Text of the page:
The Government is working proactively as can be gauged from the various missions highlighted in the draft National Tourism Policy 2022 that charts out the roadmap for the growth and development of the hospitality, tourism and travel sector. CHATT is totally aligned on these missions and is working in close coordination with the Ministry of Tourism to ensure on-ground implementation of not only these missions but also various other schemes that many MSMEs are not aware about. Besides, we are identifying the schemes rolled out by the Ministry of Micro, Small and Medium Enterprises, Government of India, for small businesses engaged in the non-manufacturing services sector that can be leveraged by SMEs in the hospitality, tourism and travel sector.

There is a huge number of businesses in hospitality and tourism operating in the unorganised sector and the Government is making strides to bring them into the formal sector to ensure they do not come across any compliance issues and promote ease of doing business for these entities.

Are there any plans to promote sustainability in the tourism sector?

We are already working to undertake various interventions in India’s hospitality, tourism and travel sector. Sustainability is definitely one of these interventions whereby we aim at delivering a triple bottom line, ie social, economic, and environmental. For tourism to become more sustainable, we need to plan development of destinations at least 10 years in advance based on the number of tourists that can visit. Decentralised planning of tourist hubs is also important to gauge the gaps that exist in terms of infrastructure, skilling, marketability and other factors that need to be bridged before marketing the destination to the world.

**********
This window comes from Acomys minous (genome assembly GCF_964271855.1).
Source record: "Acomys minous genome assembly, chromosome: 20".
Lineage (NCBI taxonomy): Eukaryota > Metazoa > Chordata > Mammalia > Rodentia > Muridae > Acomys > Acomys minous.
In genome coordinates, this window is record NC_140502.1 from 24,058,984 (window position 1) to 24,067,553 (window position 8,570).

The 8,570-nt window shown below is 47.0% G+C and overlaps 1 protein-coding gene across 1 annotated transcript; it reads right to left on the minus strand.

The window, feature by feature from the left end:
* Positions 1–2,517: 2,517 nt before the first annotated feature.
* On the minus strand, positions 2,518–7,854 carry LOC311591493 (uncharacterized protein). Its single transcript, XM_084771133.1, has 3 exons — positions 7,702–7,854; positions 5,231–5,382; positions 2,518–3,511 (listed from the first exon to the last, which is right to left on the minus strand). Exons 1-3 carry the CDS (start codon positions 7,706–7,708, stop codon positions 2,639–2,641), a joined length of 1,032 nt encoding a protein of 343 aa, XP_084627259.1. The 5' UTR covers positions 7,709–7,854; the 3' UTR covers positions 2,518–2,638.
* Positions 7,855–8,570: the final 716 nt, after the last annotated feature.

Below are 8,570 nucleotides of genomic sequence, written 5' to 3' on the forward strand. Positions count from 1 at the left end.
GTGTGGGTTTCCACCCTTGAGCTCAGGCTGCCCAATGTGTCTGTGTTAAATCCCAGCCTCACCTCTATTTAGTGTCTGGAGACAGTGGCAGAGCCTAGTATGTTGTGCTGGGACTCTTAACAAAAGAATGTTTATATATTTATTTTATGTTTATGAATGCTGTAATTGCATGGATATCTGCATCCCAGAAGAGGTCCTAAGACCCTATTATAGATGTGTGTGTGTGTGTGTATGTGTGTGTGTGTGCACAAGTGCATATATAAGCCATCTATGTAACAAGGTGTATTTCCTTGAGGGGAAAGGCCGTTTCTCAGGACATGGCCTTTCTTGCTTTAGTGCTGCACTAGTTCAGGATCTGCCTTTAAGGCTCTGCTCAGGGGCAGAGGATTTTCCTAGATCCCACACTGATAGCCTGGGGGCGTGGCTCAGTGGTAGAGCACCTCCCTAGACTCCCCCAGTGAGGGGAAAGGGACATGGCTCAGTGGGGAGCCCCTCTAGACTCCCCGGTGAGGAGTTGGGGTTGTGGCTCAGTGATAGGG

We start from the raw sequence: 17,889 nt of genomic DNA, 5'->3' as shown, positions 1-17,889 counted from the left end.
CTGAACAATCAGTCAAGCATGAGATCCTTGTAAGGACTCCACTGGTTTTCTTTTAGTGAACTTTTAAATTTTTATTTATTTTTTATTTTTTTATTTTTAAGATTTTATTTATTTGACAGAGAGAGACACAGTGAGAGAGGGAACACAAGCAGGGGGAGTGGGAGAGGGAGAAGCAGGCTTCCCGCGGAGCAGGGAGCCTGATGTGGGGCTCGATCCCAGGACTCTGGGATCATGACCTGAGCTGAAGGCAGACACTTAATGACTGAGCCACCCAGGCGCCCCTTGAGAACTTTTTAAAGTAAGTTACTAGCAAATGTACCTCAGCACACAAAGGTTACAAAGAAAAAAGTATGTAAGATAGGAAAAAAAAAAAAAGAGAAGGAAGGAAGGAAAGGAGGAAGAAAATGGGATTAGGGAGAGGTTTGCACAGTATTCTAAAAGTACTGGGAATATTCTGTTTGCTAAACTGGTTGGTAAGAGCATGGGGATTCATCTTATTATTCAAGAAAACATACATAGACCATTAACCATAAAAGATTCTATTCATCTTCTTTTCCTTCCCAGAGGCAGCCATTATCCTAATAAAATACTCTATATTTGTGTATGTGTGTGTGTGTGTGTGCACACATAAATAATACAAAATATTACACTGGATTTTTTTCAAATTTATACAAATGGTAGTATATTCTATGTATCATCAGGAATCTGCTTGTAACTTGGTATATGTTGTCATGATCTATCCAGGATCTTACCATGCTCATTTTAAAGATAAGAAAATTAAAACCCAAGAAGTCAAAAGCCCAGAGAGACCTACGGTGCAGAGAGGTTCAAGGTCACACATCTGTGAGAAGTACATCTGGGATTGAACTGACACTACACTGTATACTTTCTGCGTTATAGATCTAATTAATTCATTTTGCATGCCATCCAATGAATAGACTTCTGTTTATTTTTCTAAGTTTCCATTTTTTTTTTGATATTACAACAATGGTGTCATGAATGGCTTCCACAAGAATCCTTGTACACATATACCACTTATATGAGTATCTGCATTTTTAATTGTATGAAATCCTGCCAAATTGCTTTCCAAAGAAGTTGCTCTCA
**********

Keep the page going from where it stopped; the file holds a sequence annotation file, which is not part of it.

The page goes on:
There needs to be a systems approach towards solving sustainability related issues. Stakeholder integration is required for this systemic transformation to take place in the sector. Local, district and state-level stakeholders need to be integrated such that they can play an equal role in ensuring sustainable development of the destination. Not only will this allow tourists to enjoy the natural beauty of the place but ensure investments and livelihoods are secured over a longer period of time.

What plans does Anwar Shirpurwala have for CHATT as its new Secretary General?

As CHATT Secretary General, my aim is to take forward the organisation’s objective to redefine the dynamics of growth and development in the technology-driven tourism sector by empowering micro entrepreneurs and SMEs in hospitality, tourism and travel through bridging the knowledge gap that will prove to be the catalyst of growth. We are committed to working closely with small businesses to upscale, align and help them emerge as formidable players in this sector. Our mission is not just restricted to making an impact on the policy and regulatory environment to foster balanced economic and social development in our sector, but also ensure that these policies are operationalised on ground. We derive our strength from the Government, our founders and members spread across the country.